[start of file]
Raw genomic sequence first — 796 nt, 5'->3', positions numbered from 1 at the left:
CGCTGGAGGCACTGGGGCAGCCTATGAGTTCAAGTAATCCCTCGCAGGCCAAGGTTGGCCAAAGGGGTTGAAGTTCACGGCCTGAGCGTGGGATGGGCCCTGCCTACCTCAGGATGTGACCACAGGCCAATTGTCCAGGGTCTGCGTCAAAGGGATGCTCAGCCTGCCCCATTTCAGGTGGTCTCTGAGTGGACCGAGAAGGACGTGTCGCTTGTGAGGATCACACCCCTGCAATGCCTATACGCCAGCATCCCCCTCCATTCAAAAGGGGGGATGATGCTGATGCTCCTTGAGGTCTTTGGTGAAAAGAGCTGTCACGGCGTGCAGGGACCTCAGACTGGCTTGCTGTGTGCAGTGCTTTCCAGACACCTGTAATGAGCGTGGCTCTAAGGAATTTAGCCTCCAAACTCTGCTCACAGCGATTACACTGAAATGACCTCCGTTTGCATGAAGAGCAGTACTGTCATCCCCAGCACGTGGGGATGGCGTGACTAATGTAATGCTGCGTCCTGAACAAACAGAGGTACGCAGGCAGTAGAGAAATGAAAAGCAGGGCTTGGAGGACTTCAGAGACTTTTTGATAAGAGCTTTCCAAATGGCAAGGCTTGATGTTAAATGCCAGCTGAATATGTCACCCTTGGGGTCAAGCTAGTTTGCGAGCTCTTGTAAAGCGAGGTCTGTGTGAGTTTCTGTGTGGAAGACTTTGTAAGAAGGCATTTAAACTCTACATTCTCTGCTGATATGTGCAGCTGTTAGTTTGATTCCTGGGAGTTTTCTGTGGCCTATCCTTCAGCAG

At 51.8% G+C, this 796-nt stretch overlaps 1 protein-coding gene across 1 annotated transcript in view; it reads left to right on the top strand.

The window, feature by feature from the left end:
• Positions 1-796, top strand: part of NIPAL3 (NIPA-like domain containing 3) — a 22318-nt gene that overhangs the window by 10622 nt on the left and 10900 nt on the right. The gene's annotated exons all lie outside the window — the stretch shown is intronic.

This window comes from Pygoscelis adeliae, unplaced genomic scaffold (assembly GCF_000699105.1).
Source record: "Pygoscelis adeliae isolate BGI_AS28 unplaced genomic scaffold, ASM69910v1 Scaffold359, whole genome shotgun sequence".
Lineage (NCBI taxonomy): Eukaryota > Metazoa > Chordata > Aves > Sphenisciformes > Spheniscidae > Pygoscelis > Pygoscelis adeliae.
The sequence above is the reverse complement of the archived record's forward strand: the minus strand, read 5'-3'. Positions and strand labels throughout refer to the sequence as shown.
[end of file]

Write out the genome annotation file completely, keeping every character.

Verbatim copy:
Raw genomic sequence first — 796 nt, 5'->3', positions numbered from 1 at the left:
CGCTGGAGGCACTGGGGCAGCCTATGAGTTCAAGTAATCCCTCGCAGGCCAAGGTTGGCCAAAGGGGTTGAAGTTCACGGCCTGAGCGTGGGATGGGCCCTGCCTACCTCAGGATGTGACCACAGGCCAATTGTCCAGGGTCTGCGTCAAAGGGATGCTCAGCCTGCCCCATTTCAGGTGGTCTCTGAGTGGACCGAGAAGGACGTGTCGCTTGTGAGGATCACACCCCTGCAATGCCTATACGCCAGCATCCCCCTCCATTCAAAAGGGGGGATGATGCTGATGCTCCTTGAGGTCTTTGGTGAAAAGAGCTGTCACGGCGTGCAGGGACCTCAGACTGGCTTGCTGTGTGCAGTGCTTTCCAGACACCTGTAATGAGCGTGGCTCTAAGGAATTTAGCCTCCAAACTCTGCTCACAGCGATTACACTGAAATGACCTCCGTTTGCATGAAGAGCAGTACTGTCATCCCCAGCACGTGGGGATGGCGTGACTAATGTAATGCTGCGTCCTGAACAAACAGAGGTACGCAGGCAGTAGAGAAATGAAAAGCAGGGCTTGGAGGACTTCAGAGACTTTTTGATAAGAGCTTTCCAAATGGCAAGGCTTGATGTTAAATGCCAGCTGAATATGTCACCCTTGGGGTCAAGCTAGTTTGCGAGCTCTTGTAAAGCGAGGTCTGTGTGAGTTTCTGTGTGGAAGACTTTGTAAGAAGGCATTTAAACTCTACATTCTCTGCTGATATGTGCAGCTGTTAGTTTGATTCCTGGGAGTTTTCTGTGGCCTATCCTTCAGCAG

At 51.8% G+C, this 796-nt stretch overlaps 1 protein-coding gene across 1 annotated transcript in view; it reads left to right on the top strand.

The window, feature by feature from the left end:
• Positions 1-796, top strand: part of NIPAL3 (NIPA-like domain containing 3) — a 22318-nt gene that overhangs the window by 10622 nt on the left and 10900 nt on the right. The gene's annotated exons all lie outside the window — the stretch shown is intronic.

This window comes from Pygoscelis adeliae, unplaced genomic scaffold (assembly GCF_000699105.1).
Source record: "Pygoscelis adeliae isolate BGI_AS28 unplaced genomic scaffold, ASM69910v1 Scaffold359, whole genome shotgun sequence".
Lineage (NCBI taxonomy): Eukaryota > Metazoa > Chordata > Aves > Sphenisciformes > Spheniscidae > Pygoscelis > Pygoscelis adeliae.
The sequence above is the reverse complement of the archived record's forward strand: the minus strand, read 5'-3'. Positions and strand labels throughout refer to the sequence as shown.